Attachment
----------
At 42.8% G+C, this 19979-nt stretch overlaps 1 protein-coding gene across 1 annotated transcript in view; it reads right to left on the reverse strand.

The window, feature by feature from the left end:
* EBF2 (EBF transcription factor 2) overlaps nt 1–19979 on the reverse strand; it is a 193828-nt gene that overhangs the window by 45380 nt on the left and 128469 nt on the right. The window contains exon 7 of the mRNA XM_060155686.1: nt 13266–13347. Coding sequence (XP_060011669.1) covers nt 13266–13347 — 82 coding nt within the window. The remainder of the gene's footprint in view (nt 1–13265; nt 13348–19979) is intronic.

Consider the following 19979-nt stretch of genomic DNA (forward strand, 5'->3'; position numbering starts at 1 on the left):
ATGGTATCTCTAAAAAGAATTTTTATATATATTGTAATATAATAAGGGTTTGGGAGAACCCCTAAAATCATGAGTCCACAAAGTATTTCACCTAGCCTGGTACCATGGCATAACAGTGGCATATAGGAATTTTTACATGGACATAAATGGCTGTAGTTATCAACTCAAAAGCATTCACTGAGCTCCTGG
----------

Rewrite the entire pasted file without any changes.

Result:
At 42.8% G+C, this 19979-nt stretch overlaps 1 protein-coding gene across 1 annotated transcript in view; it reads right to left on the reverse strand.

The window, feature by feature from the left end:
* EBF2 (EBF transcription factor 2) overlaps nt 1–19979 on the reverse strand; it is a 193828-nt gene that overhangs the window by 45380 nt on the left and 128469 nt on the right. The window contains exon 7 of the mRNA XM_060155686.1: nt 13266–13347. Coding sequence (XP_060011669.1) covers nt 13266–13347 — 82 coding nt within the window. The remainder of the gene's footprint in view (nt 1–13265; nt 13348–19979) is intronic.

Consider the following 19979-nt stretch of genomic DNA (forward strand, 5'->3'; position numbering starts at 1 on the left):
ATGGTATCTCTAAAAAGAATTTTTATATATATTGTAATATAATAAGGGTTTGGGAGAACCCCTAAAATCATGAGTCCACAAAGTATTTCACCTAGCCTGGTACCATGGCATAACAGTGGCATATAGGAATTTTTACATGGACATAAATGGCTGTAGTTATCAACTCAAAAGCATTCACTGAGCTCCTGG